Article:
4 Figure 2. orticosteroid Biosynthesis and its Relationship to ongenital drenal Hyperplasia holesterol S Pregnenolone Progesterone 11-eoxycorticosterone 17α-Hydroxylase 17-Hydroxypregnenolone 3 β-h-ehydrogenase; 5 4 somerase 21-Hydroxylase 11β-Hydroxylase 17-Hydroxyprogesterone 11-eoxycortisol ndrogens erhydroepiandrosterone 4 ndrostene 3,17-dione orticosterone 18-Hydroxylase 18-H-ehydrogenase ortisol Feedback via hypothalamus and pituitary for stimulation or inhibition of system ldosterone Mineralocorticoids Pathway of biosynthesis of corticosteroids. patients with 21-hydroxylase deficiency and 17-hydroxypregnenolone will be elevated in patients with 3ß-steroid dehydrogenase defect. lso associated with male pseudohermaphrodites may be 3ß-steroid dehydrogenase deficiency. Patients with the uncommon 11ß- hydroxylase deficiency will have both virilism and hypertension from the elevation of androgens and the elevation of the mineralocorticoid 11-deoxycorticosterone. ongenital adrenal hyperplasia is alone among the causes of ambiguous genitalia as being potentially life threatening in the newborn, because of the potential for mineralocorticoid deficiency leading to hyponatremia, hyperkalemia, dehydration, and circulatory collapse during the 2nd week of life. Male pseudohermaphroditism. male pseudohermaphrodite has a 46XY karyotype but deficient masculinization of the external genitalia. here are three basic mechanisms of undervirilism that lead to male pseudohermaphroditism. t may occur through inadequate testosterone production, inadequate testosterone metabolism, or through an androgen receptor defect. 14 RL RS / February 2005 / Volume 25 umber 1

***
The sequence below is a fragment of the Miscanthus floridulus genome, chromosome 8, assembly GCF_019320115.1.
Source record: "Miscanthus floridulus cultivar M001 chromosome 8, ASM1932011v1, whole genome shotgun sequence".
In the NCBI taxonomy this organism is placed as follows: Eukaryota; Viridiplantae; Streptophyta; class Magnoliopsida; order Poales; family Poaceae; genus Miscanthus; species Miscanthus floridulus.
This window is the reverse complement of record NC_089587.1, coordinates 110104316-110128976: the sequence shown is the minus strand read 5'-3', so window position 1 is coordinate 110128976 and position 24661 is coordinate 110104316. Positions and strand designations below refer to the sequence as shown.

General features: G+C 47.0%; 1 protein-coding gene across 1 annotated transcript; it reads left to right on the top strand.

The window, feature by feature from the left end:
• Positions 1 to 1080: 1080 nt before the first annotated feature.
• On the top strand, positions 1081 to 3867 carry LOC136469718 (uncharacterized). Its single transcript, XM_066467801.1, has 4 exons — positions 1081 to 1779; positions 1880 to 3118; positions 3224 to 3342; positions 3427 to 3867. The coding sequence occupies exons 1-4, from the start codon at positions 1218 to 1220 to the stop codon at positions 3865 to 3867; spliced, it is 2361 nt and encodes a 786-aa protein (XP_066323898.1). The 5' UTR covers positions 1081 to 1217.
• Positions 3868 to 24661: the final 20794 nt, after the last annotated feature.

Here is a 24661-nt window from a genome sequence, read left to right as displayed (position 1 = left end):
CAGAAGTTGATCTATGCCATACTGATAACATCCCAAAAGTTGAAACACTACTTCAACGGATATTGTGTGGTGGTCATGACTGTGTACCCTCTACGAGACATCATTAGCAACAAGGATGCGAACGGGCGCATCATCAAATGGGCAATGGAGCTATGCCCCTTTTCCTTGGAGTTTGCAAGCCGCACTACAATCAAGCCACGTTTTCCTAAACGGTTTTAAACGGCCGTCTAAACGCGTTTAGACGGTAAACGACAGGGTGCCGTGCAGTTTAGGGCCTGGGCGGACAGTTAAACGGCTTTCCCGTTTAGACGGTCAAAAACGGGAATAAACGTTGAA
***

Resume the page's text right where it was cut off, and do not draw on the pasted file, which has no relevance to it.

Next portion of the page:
5 nadequate testosterone production may occur from Leydig cell deficiency. his may be from testicular hypoplasia or absence. esticular absence is thought to occur most commonly as testicular regression rather than primary agenesis. t is surmised that a fetal mishap such as bilateral prenatal torsion leads to loss of testicular tissue. More commonly, inadequate production is due to an inborn error in androgen biosynthesis. Figure 2 shows certain enzymatic defects in congenital adrenal hyperplasia that may lead to underproduction of cortisol and mineralocorticoids; in a similar manner, different enzymatic blocks may cause underproduction of androgens. Location of the block will influence mineralocorticoid under or overproduction. Patients may be hypertensive from salt retention induced from excessive mineralocorticoids. his may be the presenting finding in females. n the male, they too may be hypertensive, but they tend to present earlier due to undervirilism. xamples of enzymatic defects which may lead to male pseudohermaphroditism are 3ß-hydroxysteroid dehydrogenase, 17-hydroxylase, 17,20 desmolase, and 17ßhydroxysteroid dehydrogenase deficiencies. he level of undervirilism will vary in each of these conditions depending on the degree of enzymatic block, level of the block, and time of diagnosis. Some conditions such as 17ßhydroxysteroid dehydrogenase deficiency are initially associated with nearly complete lack of virilization until puberty when they may present as severe late virilization in a phenotypic female (Forest, 2001). Male pseudohermaphroditism from inadequate testosterone metabolism is secondary to 5αreductase deficiency. estosterone production is normal but they are unable to produce H, which is responsible for virilization of the external genitalia. hese patients have a 46XY karyotype, regression of müllerian ducts, normal wolffian duct structures, hypoplastic prostates, and varying degrees of undervirilism of the external genitalia. he typical patient is a phenotypic female at birth with normal male internal genitalia. Most are raised as females. t puberty, they will exhibit virilization, phallic growth, testicular descent, and deepening of the voice. Because brain receptors respond to testosterone, not H, these patients may have a male gender identity (Forest, 2001). ndrogen receptor defects may be total or incomplete. he former condition is commonly referred to as testicular feminization syndrome. hese patients often present at puberty as phenotypic females with amenorrhea. r, they may present earlier as a phenotypic female with an inguinal hernia containing a palpable gonad, which turns out to be a testis. ften these patients have a normal female habitus, breast development, sparse pubic hair, and a short blind-ending vagina, which may be adequate for intercourse. hey are sterile, but otherwise physically and mentally female and are always reared as such. Because of the risk of gonadal tumors, testes should be removed. Patients with partial androgen insensitivity will present with incomplete masculinization of varying degree. hese patients may have a small phallus with proximal hypospadias, a bifid scrotum with penoscrotal transposition, and at times a small blind-ending vaginal pouch. More severe forms will resemble an overvirilized female more than an undervirilized male. Management is individualized to the patient. Because there is minimal response to testosterone, androgen treatment may be unsatisfactory to produce adequate phallic growth. onsideration should be given towards female gender assignment in those patients thought to have an inadequate phallus. rare disorder called hernia uteri inguinalis is seen with inadequate Sertoli cell production of MS, leading to persistent müllerian ductal structures. hese patients are normally masculinized; however, at the time of hernia or correction of undescended testis, a uterus and fallopian tube may be found. reatment includes orchidopexy and hysterectomy with care being taken to preserve the testicular blood supply, which may be related to the uterus and fallopian tube. Pure gonadal dysgenesis. Pure gonadal dysgenesis refers to a primary defect in gonadal formation. t may occur in patients with both 46XX and 46XY karyotype. Females with 46XX will have a normal stature, sexual infantilism, and bilateral streak gonads. hey will often present with delayed puberty and amenorrhea and will be sterile but physically responsive to estrogen replacement. 46XX karyotype is not associated with gonadal neoplasia. he 46X karyotype is found in patients with urner s syndrome. t is a frequent malformation found in approximately 1 out of every 2,500 live female births. he physical findings of bilateral streak gonads, short stature, webbed neck, facial dystrophism, and sexual infantilism are due to the total or partial loss of the chromosomal information from one of the two X chromosomes. Renal anomalies are common with horseshoe kidney being the most common. ardiovascular anomalies found with this syndrome include bicuspid mitral valve and aortic coarctation. Management is directed at correcting physical anomalies. Short stature may respond to human growth hormone. Most will require hormone replacement therapy at puberty to develop secondary sexual characteristics. Fertility is RL RS / February 2005 / Volume 25 umber 1 15